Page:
Patryk and Jurek are as much friends as rivals in the small Russian-occupied Polish village where they live. When, in August 1914, Patryk finds an old button on the forest floor, Jurek becomes wildly jealous. Not long after, World War I comes to Poland, bringing one invading army after another to the village. Jurek devises an exciting dare among the seven boys in their pack: whoever steals the best military button will be Button King. The boys agree. The contest is on. The competition escalates from stealing uniform buttons on a wash line to looting the bodies of dead soldiers to setting up an ambush. Leading the charge is Jurek, who will do anything to be Button King. It’s only Patryk who tries to stop Jurek’s increasingly dangerous game before it leads to deadly consequences.
A young Jewish boy is given a star to wear. At first he is proud of the decoration, but soon finds the star overshadowing him no one sees the boy, only the star. Lonely, frightened, and helpless, he watches as other star-wearers are led away into the night. This affecting allegory, rich with symbolism, educates children about the events of the Holocaust in a way that young minds can easily grasp.
When Papa Rabbit does not return home as expected from many seasons of working in the great carrot and lettuce fields of El Norte, his son Pancho sets out on a dangerous trek to find him, guided by a coyote. Includes author’s note.
In the beginning, all the animals lived as friends. The leopard, their king was strong but gentle and wise. Only the dog had sharp teeth, and only the dog scoffed at the animals plan to build a common shelter for gathering out of the rain. but when the dog was flooded out of his own cave, he attacked the leopard and took over as king. It was only then that the leopard returned with a new roar, sharp claws, and shining teeth, life for the animals would never be the same.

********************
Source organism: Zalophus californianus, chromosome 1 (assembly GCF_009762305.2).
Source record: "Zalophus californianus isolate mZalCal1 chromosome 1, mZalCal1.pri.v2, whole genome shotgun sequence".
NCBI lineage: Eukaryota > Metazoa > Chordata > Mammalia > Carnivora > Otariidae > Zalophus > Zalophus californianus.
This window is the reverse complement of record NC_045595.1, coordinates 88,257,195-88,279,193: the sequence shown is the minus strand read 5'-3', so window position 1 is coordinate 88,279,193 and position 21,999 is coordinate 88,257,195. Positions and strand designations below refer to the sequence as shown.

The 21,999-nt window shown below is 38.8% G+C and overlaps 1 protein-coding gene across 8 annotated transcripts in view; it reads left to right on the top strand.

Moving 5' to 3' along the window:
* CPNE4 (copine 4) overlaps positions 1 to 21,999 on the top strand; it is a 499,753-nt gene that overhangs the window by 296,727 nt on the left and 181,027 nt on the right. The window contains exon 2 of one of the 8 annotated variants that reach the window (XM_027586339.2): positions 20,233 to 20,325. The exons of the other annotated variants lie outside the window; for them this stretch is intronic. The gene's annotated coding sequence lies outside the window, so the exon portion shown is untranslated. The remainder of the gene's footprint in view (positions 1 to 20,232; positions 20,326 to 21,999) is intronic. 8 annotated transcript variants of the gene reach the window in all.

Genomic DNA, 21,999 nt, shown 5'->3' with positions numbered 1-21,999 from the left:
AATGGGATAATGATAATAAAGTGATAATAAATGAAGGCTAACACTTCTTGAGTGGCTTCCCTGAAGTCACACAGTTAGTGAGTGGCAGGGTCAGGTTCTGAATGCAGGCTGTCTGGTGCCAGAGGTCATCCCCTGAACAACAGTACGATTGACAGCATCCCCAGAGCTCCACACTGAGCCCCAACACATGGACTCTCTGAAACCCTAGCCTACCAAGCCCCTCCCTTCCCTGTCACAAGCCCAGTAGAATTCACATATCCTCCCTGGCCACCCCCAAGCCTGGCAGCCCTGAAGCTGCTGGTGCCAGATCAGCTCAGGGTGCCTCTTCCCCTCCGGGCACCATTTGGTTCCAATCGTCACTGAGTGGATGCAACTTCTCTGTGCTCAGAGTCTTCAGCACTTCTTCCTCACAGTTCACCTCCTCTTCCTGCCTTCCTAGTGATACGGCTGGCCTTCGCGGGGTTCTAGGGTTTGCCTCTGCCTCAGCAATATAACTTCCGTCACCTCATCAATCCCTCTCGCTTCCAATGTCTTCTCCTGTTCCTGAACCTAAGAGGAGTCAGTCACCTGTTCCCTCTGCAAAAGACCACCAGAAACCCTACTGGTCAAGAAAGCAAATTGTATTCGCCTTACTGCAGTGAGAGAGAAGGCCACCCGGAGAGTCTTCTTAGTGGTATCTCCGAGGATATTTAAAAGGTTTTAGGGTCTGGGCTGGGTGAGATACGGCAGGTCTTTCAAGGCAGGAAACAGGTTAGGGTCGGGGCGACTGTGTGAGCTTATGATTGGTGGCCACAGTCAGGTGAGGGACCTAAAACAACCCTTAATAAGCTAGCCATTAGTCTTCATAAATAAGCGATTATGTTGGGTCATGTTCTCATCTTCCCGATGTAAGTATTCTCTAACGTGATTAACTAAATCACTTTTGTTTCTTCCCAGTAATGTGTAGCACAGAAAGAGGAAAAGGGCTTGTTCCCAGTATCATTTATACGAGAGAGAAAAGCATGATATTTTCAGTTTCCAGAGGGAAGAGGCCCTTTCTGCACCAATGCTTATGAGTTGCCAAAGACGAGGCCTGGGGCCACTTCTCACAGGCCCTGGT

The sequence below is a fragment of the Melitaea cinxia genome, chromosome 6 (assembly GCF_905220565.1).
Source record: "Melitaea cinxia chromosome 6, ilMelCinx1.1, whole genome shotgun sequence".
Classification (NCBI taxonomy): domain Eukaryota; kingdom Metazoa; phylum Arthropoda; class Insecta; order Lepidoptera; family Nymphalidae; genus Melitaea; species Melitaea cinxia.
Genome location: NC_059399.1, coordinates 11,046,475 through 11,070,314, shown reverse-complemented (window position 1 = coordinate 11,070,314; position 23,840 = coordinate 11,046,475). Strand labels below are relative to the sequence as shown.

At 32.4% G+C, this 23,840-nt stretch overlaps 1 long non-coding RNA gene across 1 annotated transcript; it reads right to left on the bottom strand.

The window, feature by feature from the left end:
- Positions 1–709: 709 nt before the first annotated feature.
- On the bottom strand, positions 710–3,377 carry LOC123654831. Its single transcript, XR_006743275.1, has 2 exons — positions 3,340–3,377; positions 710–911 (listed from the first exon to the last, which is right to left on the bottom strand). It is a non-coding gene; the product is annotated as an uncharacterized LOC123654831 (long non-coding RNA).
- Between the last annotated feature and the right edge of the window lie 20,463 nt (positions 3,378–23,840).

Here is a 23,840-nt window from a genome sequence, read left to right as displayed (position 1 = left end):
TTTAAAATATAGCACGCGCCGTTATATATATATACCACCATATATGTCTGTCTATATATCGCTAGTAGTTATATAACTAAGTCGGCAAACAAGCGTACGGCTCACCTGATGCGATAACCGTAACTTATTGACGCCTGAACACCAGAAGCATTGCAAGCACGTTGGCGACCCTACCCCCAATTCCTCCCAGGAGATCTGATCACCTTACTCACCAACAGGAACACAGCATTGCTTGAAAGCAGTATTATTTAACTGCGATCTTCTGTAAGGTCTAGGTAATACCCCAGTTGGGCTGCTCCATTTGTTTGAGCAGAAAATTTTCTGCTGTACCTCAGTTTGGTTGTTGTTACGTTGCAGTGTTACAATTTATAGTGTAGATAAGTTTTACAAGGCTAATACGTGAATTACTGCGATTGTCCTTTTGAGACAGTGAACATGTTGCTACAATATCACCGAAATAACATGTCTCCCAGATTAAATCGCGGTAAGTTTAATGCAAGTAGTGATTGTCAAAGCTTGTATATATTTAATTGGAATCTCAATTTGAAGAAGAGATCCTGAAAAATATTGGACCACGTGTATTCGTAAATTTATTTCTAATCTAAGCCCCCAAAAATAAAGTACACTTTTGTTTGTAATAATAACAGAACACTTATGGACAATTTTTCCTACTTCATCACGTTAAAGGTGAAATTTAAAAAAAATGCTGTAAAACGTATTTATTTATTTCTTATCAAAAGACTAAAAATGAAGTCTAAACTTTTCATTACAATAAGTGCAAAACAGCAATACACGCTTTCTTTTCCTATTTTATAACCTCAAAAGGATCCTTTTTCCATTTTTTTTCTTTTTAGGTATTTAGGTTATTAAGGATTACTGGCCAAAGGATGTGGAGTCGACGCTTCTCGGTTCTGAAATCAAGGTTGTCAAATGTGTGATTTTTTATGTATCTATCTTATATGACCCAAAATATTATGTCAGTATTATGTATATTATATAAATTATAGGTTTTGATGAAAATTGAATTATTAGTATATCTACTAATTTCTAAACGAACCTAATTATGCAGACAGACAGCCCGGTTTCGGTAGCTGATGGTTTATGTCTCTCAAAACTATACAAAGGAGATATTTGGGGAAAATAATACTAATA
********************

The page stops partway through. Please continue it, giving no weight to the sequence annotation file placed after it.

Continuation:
In this riveting fable for young readers, Nigerian writer Chinua Achebe, author of Things Fall Apart, evokes themes of liberation and justice that echo his novels about post-colonial Africa. Glowing with vibrant color, Mary GrandPre’s expressive and action-filled paintings bring this unforgettable tale dramatically to life.
Poignant and chilling, this allegory is an astonishing, powerful, and timely story about refugees, xenophobia, racism, multiculturalism, social politics, and human rights. When the people of an island find a man sitting on their shore, they immediately reject him because he is different. Fearful to the point of delusional paranoia, the islanders lock him in a goat pen, refuse him work, and feed him scraps they would normally feed a pig. As their fears progress into hatred, they force him into the sea.
See the review at WOW Review, Volume 4, Issue 2